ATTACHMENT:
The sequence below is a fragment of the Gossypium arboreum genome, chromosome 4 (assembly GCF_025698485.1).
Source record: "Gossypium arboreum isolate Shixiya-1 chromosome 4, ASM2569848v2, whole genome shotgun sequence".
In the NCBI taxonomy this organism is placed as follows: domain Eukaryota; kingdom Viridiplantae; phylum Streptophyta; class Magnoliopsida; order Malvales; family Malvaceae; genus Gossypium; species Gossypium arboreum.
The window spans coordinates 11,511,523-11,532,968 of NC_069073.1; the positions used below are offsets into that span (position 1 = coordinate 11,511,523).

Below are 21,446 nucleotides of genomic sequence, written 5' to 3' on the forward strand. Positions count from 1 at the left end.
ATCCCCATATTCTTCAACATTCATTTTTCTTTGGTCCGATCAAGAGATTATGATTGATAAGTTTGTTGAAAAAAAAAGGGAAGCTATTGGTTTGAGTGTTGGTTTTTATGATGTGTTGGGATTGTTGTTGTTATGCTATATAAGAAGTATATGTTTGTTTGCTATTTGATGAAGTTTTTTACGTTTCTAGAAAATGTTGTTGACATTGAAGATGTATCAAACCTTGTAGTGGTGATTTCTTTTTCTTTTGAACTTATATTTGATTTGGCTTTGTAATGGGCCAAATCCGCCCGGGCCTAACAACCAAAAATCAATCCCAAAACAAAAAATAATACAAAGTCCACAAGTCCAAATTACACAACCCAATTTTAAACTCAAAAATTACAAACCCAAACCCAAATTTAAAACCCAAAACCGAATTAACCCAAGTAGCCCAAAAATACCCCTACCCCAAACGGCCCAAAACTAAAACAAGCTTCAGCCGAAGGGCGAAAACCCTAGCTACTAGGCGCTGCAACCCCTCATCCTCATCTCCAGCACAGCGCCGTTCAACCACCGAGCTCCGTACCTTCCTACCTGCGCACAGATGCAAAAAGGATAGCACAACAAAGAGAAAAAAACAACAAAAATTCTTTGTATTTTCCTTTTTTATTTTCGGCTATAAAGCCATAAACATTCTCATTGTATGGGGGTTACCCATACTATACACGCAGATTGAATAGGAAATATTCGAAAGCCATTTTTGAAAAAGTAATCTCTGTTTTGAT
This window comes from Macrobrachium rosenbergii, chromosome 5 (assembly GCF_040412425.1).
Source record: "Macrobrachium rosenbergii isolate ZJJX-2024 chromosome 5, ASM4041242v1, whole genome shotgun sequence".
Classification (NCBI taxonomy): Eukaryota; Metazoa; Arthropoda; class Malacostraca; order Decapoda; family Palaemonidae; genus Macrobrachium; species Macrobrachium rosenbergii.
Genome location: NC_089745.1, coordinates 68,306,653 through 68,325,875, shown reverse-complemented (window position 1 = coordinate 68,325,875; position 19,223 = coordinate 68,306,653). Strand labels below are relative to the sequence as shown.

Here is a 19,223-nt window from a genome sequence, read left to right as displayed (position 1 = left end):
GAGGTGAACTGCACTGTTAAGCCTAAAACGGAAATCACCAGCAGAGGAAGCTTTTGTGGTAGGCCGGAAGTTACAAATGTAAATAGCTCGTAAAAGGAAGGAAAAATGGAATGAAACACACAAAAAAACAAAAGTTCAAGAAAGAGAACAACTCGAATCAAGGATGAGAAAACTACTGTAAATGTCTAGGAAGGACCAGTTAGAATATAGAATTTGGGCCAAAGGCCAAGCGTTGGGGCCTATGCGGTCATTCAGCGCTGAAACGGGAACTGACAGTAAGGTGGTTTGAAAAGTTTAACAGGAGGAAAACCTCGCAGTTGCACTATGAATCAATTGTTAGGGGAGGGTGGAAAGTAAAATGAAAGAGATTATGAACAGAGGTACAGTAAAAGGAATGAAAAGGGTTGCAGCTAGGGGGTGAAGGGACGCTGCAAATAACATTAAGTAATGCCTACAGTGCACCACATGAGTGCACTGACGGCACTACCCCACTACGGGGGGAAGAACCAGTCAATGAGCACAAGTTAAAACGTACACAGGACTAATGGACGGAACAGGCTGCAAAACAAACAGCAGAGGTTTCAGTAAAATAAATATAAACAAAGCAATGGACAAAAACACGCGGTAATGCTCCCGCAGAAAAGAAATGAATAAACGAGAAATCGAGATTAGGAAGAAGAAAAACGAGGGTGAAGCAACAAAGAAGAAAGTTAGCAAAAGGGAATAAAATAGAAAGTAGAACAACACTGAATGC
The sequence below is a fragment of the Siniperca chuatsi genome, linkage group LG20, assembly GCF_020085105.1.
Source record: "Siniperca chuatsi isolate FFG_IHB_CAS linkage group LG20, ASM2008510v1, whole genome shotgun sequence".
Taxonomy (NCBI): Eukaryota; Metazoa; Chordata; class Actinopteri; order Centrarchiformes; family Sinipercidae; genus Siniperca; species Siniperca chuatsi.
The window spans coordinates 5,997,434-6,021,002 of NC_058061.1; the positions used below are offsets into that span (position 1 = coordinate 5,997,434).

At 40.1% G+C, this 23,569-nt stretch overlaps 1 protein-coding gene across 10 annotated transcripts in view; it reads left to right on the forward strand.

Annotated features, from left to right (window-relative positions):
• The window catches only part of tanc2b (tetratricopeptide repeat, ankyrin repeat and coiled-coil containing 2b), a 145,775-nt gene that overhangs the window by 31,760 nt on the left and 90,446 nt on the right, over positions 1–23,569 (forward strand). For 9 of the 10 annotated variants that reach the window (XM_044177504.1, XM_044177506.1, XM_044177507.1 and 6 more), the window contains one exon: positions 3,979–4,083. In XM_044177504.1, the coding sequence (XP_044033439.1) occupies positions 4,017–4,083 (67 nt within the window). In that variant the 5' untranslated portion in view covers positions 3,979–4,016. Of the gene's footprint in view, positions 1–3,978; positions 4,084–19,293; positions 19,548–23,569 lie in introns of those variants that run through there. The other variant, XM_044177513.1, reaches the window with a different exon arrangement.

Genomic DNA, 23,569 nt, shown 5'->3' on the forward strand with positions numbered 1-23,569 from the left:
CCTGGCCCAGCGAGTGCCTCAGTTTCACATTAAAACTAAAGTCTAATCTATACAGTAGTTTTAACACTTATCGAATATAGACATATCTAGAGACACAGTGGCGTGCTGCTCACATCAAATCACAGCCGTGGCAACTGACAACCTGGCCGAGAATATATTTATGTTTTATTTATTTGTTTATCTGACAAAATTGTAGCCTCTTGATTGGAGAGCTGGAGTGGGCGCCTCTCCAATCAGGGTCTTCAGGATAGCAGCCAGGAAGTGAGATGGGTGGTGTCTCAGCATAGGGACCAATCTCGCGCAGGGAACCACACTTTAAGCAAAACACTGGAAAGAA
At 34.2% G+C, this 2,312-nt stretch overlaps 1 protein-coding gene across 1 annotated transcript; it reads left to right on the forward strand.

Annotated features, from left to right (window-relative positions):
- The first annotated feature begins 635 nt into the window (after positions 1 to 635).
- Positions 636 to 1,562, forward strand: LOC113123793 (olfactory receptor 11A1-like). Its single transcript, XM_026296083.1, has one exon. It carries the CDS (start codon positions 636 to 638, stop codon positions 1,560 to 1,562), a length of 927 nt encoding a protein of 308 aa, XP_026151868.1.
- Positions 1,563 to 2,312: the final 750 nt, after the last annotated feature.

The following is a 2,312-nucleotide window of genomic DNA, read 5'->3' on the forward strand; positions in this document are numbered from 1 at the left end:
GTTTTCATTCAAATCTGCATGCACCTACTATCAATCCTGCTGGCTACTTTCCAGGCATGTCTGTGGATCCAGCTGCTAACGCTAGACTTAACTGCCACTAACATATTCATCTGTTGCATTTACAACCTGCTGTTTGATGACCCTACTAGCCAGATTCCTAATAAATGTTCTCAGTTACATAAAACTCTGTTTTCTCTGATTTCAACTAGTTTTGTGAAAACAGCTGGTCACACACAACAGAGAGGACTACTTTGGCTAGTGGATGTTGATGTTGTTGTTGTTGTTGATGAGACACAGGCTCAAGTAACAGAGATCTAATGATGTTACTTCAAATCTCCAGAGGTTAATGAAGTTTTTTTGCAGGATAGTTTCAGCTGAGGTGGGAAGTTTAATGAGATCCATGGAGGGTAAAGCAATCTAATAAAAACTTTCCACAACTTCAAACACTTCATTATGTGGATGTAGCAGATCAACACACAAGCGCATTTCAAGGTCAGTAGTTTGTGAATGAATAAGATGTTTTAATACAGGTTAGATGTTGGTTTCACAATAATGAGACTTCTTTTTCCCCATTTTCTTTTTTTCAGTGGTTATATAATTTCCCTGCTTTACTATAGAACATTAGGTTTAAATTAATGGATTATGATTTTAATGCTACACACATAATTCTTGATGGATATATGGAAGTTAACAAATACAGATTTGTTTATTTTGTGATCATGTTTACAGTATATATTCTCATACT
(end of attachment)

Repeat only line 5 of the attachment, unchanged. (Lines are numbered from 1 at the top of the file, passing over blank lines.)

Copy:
Below are 21,446 nucleotides of genomic sequence, written 5' to 3' on the forward strand. Positions count from 1 at the left end.